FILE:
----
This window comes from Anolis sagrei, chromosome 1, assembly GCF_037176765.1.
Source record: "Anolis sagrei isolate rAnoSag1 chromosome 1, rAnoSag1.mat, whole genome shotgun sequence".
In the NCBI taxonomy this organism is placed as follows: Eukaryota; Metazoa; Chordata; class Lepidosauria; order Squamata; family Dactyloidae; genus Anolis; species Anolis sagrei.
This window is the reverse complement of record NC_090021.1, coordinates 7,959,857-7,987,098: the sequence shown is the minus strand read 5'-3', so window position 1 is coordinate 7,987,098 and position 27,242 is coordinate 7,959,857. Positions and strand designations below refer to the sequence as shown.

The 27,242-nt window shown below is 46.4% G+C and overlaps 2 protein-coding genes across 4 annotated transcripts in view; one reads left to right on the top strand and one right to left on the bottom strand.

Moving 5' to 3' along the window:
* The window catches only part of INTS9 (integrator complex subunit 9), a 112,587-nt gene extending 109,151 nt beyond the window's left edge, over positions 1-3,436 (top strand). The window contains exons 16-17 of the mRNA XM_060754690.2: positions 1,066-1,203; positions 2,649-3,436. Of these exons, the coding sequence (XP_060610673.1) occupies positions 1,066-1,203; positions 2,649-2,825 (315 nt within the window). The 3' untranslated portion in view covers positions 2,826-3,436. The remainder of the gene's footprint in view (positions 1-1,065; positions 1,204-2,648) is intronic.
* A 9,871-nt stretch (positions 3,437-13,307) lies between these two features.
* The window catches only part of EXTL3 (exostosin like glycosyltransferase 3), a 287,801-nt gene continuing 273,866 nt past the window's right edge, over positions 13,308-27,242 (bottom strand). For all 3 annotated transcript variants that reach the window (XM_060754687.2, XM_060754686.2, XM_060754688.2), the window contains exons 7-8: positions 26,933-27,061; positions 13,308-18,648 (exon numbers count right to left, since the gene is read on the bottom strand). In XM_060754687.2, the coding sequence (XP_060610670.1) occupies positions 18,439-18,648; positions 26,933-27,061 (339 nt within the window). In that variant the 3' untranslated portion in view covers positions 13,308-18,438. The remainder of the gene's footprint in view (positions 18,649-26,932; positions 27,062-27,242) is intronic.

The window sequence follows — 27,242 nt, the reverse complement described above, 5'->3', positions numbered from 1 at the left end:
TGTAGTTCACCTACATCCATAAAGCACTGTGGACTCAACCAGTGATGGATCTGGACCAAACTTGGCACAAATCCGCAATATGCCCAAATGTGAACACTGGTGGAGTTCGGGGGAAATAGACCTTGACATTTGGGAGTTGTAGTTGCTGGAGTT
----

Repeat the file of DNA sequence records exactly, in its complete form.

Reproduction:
This window comes from Anolis sagrei, chromosome 1, assembly GCF_037176765.1.
Source record: "Anolis sagrei isolate rAnoSag1 chromosome 1, rAnoSag1.mat, whole genome shotgun sequence".
In the NCBI taxonomy this organism is placed as follows: Eukaryota; Metazoa; Chordata; class Lepidosauria; order Squamata; family Dactyloidae; genus Anolis; species Anolis sagrei.
This window is the reverse complement of record NC_090021.1, coordinates 7,959,857-7,987,098: the sequence shown is the minus strand read 5'-3', so window position 1 is coordinate 7,987,098 and position 27,242 is coordinate 7,959,857. Positions and strand designations below refer to the sequence as shown.

The 27,242-nt window shown below is 46.4% G+C and overlaps 2 protein-coding genes across 4 annotated transcripts in view; one reads left to right on the top strand and one right to left on the bottom strand.

Moving 5' to 3' along the window:
* The window catches only part of INTS9 (integrator complex subunit 9), a 112,587-nt gene extending 109,151 nt beyond the window's left edge, over positions 1-3,436 (top strand). The window contains exons 16-17 of the mRNA XM_060754690.2: positions 1,066-1,203; positions 2,649-3,436. Of these exons, the coding sequence (XP_060610673.1) occupies positions 1,066-1,203; positions 2,649-2,825 (315 nt within the window). The 3' untranslated portion in view covers positions 2,826-3,436. The remainder of the gene's footprint in view (positions 1-1,065; positions 1,204-2,648) is intronic.
* A 9,871-nt stretch (positions 3,437-13,307) lies between these two features.
* The window catches only part of EXTL3 (exostosin like glycosyltransferase 3), a 287,801-nt gene continuing 273,866 nt past the window's right edge, over positions 13,308-27,242 (bottom strand). For all 3 annotated transcript variants that reach the window (XM_060754687.2, XM_060754686.2, XM_060754688.2), the window contains exons 7-8: positions 26,933-27,061; positions 13,308-18,648 (exon numbers count right to left, since the gene is read on the bottom strand). In XM_060754687.2, the coding sequence (XP_060610670.1) occupies positions 18,439-18,648; positions 26,933-27,061 (339 nt within the window). In that variant the 3' untranslated portion in view covers positions 13,308-18,438. The remainder of the gene's footprint in view (positions 18,649-26,932; positions 27,062-27,242) is intronic.

The window sequence follows — 27,242 nt, the reverse complement described above, 5'->3', positions numbered from 1 at the left end:
TGTAGTTCACCTACATCCATAAAGCACTGTGGACTCAACCAGTGATGGATCTGGACCAAACTTGGCACAAATCCGCAATATGCCCAAATGTGAACACTGGTGGAGTTCGGGGGAAATAGACCTTGACATTTGGGAGTTGTAGTTGCTGGAGTT